Luminosity masking

Over the last weeks, I have been adding articles about luminosity selections and masks. But since they were posted as normal daily updates here, they are getting lost between all the other articles. So this is an overview so you quickly can find all the posts from one spot.

Luminosity masking articles

Here they all are, in the order you should read them and what is every single one about:

  1. Understanding masks in Photoshop – what are layer masks, how they work and how they are used in Photoshop
  2. Understanding luminosity selections and masks – what are luminosity selections and mask, what do they select and how they can be created in Photoshop
  3. Editing photos using luminosity selections – how can you use luminosity selection when editing photos
  4. Blending photos using luminosity selections – how can you blend multiple exposures together using luminosity selections

Will update here if I add more articles on this topic.

And to make this post nicer, here are few images I blended using this techniques.

Luminosity masking
Luminosity masking
Luminosity masking
Luminosity masking

Topaz Gigapixel AI

I wrote about Topaz Gigapixel AI before. It’s an application that you can use to enlarge your photo up to really huge sizes. And it’s pretty good at it. You can see my test examples in the article here, together with more explanation on this application. But while I was playing around with it, I was thinking, can’t this be used also for something else? Like oversampling? And today I will show you what I got.

Topaz Gigapixel AI

Enhancing clarity using Topaz Gigapixel AI

You probably already heard of oversampling while referring to some mobile phone cameras. It’s a process where the camera takes a high megapixel photo, which is then downscaled to the final resolution it provides. So for instance, to create a good clarity 12Mpix photo, the mobile phone takes a 48Mpix photo that is then resized. The results are usually much clearer and sharper than just taking the 12Mpix photo from the start.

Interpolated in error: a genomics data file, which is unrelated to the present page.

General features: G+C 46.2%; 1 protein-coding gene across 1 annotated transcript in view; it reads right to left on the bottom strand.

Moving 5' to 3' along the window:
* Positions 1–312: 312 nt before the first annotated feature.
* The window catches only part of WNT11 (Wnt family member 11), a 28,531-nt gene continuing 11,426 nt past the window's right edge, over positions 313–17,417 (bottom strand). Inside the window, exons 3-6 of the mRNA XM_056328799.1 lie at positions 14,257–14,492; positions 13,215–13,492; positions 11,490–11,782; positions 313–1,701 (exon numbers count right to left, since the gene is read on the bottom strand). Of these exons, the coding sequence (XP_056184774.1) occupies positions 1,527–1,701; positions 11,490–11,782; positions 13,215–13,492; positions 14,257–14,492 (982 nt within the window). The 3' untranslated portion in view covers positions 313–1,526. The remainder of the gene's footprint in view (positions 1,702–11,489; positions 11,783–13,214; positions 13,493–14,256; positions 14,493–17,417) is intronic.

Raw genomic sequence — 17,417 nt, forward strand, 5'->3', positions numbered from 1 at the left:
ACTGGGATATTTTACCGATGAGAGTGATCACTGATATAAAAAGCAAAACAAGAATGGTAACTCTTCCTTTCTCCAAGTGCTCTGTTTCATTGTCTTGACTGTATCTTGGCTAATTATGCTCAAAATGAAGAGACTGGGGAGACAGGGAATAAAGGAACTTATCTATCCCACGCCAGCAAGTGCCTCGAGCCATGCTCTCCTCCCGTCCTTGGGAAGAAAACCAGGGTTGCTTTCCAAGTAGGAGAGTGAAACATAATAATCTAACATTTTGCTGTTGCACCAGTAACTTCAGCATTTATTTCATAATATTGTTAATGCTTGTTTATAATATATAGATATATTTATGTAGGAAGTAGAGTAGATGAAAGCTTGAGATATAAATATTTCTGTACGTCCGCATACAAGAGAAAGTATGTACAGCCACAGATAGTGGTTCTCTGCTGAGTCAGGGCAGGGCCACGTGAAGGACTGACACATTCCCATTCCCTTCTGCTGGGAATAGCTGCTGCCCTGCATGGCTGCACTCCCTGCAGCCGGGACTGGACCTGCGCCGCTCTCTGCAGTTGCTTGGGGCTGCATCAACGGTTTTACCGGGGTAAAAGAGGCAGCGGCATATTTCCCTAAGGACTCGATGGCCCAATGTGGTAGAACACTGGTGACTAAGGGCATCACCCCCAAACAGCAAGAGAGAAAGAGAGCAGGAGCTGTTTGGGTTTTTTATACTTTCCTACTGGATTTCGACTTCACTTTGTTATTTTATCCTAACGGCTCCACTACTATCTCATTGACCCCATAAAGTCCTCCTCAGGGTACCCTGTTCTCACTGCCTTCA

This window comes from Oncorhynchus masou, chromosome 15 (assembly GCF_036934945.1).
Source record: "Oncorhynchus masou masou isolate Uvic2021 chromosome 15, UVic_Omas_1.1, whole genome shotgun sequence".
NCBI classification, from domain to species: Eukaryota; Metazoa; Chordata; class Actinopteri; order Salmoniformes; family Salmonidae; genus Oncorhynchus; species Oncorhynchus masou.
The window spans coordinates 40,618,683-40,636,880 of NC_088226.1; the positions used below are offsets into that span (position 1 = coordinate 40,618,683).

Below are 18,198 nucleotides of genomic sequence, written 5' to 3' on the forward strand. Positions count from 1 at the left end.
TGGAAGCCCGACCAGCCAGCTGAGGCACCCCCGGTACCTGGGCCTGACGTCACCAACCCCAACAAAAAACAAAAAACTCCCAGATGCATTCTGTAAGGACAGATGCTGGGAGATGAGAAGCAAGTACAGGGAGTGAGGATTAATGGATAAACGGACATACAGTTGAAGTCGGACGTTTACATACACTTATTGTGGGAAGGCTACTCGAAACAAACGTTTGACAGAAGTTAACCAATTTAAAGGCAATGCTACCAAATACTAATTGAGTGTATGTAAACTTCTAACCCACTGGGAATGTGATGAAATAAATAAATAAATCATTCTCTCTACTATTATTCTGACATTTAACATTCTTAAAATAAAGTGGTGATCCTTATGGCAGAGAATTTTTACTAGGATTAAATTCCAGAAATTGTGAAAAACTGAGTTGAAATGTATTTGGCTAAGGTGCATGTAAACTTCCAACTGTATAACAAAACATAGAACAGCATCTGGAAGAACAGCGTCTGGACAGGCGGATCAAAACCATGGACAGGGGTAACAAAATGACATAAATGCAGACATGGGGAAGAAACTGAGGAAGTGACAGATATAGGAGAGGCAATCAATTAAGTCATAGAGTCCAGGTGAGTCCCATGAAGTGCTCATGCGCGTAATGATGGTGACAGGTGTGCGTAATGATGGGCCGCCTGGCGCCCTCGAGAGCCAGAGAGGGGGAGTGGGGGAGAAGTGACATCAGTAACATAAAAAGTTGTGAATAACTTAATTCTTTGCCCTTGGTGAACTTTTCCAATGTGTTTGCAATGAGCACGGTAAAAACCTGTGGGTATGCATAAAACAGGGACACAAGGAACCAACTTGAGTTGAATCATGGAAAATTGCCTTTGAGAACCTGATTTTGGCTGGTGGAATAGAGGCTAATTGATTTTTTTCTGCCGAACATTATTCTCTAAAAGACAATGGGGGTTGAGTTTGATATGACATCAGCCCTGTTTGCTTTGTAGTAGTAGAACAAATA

And here is where Topaz Gigapixel AI comes in. What if I used it to upscale an image to something huge, and then downscaled it back to the original size. Would I get a similar result? Would it be worth it? And from me writing this article, you probably deduced the answer.

The results are really nice. Not only they are sharper, have more clarity, but even the noise is reduced. The details stand out more and overall there is more definition in the photos. It’s a bit longer process than just using sharpening, but the results are also a bit different.

Let’s look at a few examples. For all of these, I took the full-size JPG, enlarged it to the 6x size (32000px width as maximum, as that’s the limit of JPG file) using Topaz Gigapixel AI and then resized again using Photoshop to the original size. I did try downscaling again using the Gigapixel AI but it took longer, and I preferred the Photoshop result as it was a tiny bit sharper.

The left photo is the original JPG, the right is the oversampled one. All images were taken at 100% zoom.

Enhancing clarity using Topaz Gigapixel AI
Enhancing clarity using Topaz Gigapixel AI
Enhancing clarity using Topaz Gigapixel AI
Enhancing clarity using Topaz Gigapixel AI
Enhancing clarity using Topaz Gigapixel AI
Enhancing clarity using Topaz Gigapixel AI
Enhancing clarity using Topaz Gigapixel AI

Overall, I think in all the examples, the clarity and definition were enhanced, and the details just stand out more. Not yet sure if this could be used as a replacement for sharpening or something like a details enhancer. But anyway, it’s an interesting use for this application, and if you already got it for the upscaling feature, you can try also this process.

There is a 30 day trial available on the Topaz labs website, so you can get it now and give a try.